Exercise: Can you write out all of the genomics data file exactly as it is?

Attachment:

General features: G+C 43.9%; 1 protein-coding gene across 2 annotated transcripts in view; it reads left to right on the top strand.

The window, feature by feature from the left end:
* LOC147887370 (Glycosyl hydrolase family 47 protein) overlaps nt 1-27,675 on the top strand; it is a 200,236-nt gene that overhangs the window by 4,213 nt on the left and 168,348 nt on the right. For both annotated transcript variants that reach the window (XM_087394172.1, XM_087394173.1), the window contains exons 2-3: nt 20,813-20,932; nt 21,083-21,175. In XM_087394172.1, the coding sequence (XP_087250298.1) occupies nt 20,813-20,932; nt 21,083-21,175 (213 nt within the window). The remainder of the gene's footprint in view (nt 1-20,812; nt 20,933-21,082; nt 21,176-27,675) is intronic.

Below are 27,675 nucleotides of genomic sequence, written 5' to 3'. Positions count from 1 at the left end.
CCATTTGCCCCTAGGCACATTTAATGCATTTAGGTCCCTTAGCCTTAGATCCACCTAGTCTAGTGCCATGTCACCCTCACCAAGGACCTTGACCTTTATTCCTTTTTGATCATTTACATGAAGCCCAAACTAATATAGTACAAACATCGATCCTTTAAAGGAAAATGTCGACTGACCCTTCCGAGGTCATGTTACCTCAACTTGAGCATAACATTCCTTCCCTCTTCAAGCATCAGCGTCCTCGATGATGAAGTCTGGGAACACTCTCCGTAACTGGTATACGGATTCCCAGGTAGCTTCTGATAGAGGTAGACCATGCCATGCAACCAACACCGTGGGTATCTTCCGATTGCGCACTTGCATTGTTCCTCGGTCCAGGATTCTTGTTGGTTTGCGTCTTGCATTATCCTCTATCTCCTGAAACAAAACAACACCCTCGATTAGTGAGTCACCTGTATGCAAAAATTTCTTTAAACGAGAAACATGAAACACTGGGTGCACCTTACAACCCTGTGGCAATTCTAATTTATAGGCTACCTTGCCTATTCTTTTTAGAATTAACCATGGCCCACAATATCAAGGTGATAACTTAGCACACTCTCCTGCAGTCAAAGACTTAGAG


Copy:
General features: G+C 43.9%; 1 protein-coding gene across 2 annotated transcripts in view; it reads left to right on the top strand.

The window, feature by feature from the left end:
* LOC147887370 (Glycosyl hydrolase family 47 protein) overlaps nt 1-27,675 on the top strand; it is a 200,236-nt gene that overhangs the window by 4,213 nt on the left and 168,348 nt on the right. For both annotated transcript variants that reach the window (XM_087394172.1, XM_087394173.1), the window contains exons 2-3: nt 20,813-20,932; nt 21,083-21,175. In XM_087394172.1, the coding sequence (XP_087250298.1) occupies nt 20,813-20,932; nt 21,083-21,175 (213 nt within the window). The remainder of the gene's footprint in view (nt 1-20,812; nt 20,933-21,082; nt 21,176-27,675) is intronic.

Below are 27,675 nucleotides of genomic sequence, written 5' to 3'. Positions count from 1 at the left end.
CCATTTGCCCCTAGGCACATTTAATGCATTTAGGTCCCTTAGCCTTAGATCCACCTAGTCTAGTGCCATGTCACCCTCACCAAGGACCTTGACCTTTATTCCTTTTTGATCATTTACATGAAGCCCAAACTAATATAGTACAAACATCGATCCTTTAAAGGAAAATGTCGACTGACCCTTCCGAGGTCATGTTACCTCAACTTGAGCATAACATTCCTTCCCTCTTCAAGCATCAGCGTCCTCGATGATGAAGTCTGGGAACACTCTCCGTAACTGGTATACGGATTCCCAGGTAGCTTCTGATAGAGGTAGACCATGCCATGCAACCAACACCGTGGGTATCTTCCGATTGCGCACTTGCATTGTTCCTCGGTCCAGGATTCTTGTTGGTTTGCGTCTTGCATTATCCTCTATCTCCTGAAACAAAACAACACCCTCGATTAGTGAGTCACCTGTATGCAAAAATTTCTTTAAACGAGAAACATGAAACACTGGGTGCACCTTACAACCCTGTGGCAATTCTAATTTATAGGCTACCTTGCCTATTCTTTTTAGAATTAACCATGGCCCACAATATCAAGGTGATAACTTAGCACACTCTCCTGCAGTCAAAGACTTAGAG